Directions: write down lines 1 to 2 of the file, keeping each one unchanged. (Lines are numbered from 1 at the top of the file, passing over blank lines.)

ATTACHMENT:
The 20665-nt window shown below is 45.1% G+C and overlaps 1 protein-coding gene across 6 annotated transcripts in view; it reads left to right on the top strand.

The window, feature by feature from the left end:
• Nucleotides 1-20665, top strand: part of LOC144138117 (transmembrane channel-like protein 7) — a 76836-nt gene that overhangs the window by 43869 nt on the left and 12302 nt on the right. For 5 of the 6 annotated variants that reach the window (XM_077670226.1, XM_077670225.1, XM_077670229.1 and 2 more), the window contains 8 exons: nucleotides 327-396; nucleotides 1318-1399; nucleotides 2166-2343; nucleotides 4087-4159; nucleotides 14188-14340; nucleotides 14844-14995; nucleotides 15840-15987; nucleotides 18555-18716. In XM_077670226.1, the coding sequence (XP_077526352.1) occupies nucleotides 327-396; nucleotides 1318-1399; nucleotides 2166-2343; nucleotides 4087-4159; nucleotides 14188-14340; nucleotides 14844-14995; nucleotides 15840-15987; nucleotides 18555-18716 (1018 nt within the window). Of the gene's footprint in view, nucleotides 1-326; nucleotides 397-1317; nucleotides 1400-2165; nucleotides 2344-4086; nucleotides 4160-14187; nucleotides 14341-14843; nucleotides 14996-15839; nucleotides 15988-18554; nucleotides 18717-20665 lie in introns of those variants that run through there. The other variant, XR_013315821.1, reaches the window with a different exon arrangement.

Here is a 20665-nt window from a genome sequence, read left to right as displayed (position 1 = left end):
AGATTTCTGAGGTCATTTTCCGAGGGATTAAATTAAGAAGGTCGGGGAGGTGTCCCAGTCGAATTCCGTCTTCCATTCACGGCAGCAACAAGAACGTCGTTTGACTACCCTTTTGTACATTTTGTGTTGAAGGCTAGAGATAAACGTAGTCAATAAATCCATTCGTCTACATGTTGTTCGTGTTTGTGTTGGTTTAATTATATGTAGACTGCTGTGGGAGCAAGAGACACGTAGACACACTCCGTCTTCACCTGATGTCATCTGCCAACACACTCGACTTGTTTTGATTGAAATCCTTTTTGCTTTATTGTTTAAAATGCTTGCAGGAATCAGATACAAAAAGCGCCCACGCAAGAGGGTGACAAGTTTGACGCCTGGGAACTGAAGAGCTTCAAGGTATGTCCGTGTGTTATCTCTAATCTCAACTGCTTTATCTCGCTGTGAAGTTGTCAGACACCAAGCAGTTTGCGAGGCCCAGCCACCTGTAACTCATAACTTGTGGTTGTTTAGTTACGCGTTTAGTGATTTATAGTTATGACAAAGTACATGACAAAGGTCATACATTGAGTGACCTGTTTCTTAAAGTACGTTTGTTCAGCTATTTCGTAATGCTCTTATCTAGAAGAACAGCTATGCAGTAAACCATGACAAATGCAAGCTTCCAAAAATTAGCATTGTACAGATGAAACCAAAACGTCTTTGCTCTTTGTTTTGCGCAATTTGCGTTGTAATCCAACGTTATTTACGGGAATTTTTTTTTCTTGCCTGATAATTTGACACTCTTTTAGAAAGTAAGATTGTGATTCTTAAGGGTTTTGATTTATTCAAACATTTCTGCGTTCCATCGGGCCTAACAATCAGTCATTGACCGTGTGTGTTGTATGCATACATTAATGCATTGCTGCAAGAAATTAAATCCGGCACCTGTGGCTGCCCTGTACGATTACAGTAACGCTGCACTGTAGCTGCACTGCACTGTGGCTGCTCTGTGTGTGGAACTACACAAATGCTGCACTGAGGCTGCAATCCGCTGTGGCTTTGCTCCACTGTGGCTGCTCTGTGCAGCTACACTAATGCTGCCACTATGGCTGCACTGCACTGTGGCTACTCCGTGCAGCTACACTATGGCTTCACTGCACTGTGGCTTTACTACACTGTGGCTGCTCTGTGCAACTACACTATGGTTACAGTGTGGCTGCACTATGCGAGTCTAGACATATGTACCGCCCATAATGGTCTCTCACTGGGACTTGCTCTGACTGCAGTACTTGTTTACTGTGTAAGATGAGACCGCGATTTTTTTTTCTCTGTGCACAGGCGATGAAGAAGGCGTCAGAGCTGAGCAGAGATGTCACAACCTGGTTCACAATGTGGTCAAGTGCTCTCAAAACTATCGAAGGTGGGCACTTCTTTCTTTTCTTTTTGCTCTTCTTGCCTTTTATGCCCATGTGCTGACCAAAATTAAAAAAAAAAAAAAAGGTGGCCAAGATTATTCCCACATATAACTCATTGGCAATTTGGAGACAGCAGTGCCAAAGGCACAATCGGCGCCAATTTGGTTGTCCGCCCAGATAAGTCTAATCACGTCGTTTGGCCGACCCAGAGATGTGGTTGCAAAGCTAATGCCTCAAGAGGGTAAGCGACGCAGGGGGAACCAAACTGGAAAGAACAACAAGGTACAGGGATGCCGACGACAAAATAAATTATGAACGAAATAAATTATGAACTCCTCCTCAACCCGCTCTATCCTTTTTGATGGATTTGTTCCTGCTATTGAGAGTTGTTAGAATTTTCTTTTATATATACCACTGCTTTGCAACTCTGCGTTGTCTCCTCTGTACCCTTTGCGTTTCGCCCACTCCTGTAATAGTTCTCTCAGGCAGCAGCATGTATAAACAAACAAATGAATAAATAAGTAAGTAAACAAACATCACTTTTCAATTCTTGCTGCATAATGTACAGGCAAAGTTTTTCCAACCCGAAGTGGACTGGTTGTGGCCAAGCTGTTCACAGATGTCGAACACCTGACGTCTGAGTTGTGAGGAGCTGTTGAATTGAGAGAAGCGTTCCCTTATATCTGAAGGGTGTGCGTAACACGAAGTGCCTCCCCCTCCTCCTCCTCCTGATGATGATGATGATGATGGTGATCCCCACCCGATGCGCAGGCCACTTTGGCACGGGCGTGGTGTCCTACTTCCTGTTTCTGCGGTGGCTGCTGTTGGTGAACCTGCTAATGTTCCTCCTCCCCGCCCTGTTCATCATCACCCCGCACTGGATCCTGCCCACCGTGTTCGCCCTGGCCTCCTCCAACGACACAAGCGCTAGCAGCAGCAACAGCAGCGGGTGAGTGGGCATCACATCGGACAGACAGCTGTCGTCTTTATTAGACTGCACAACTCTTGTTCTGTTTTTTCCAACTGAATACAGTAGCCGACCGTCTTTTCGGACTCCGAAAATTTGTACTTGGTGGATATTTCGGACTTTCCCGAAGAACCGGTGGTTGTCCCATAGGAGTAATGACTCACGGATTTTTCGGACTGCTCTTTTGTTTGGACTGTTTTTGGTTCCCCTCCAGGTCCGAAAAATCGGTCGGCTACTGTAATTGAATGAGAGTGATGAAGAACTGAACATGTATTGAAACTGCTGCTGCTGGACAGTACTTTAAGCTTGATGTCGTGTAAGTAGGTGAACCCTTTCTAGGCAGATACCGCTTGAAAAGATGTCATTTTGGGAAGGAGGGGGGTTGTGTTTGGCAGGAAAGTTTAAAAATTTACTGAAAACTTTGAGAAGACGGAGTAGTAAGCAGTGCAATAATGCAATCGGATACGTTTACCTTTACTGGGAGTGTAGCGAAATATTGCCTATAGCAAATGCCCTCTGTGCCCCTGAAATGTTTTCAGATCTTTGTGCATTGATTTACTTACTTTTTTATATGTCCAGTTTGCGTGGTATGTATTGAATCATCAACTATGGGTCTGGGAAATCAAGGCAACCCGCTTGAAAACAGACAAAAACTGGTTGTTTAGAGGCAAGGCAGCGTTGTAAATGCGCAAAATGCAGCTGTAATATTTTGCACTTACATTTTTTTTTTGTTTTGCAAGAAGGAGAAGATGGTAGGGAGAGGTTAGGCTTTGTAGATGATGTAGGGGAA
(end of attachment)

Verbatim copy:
The 20665-nt window shown below is 45.1% G+C and overlaps 1 protein-coding gene across 6 annotated transcripts in view; it reads left to right on the top strand.

The window, feature by feature from the left end: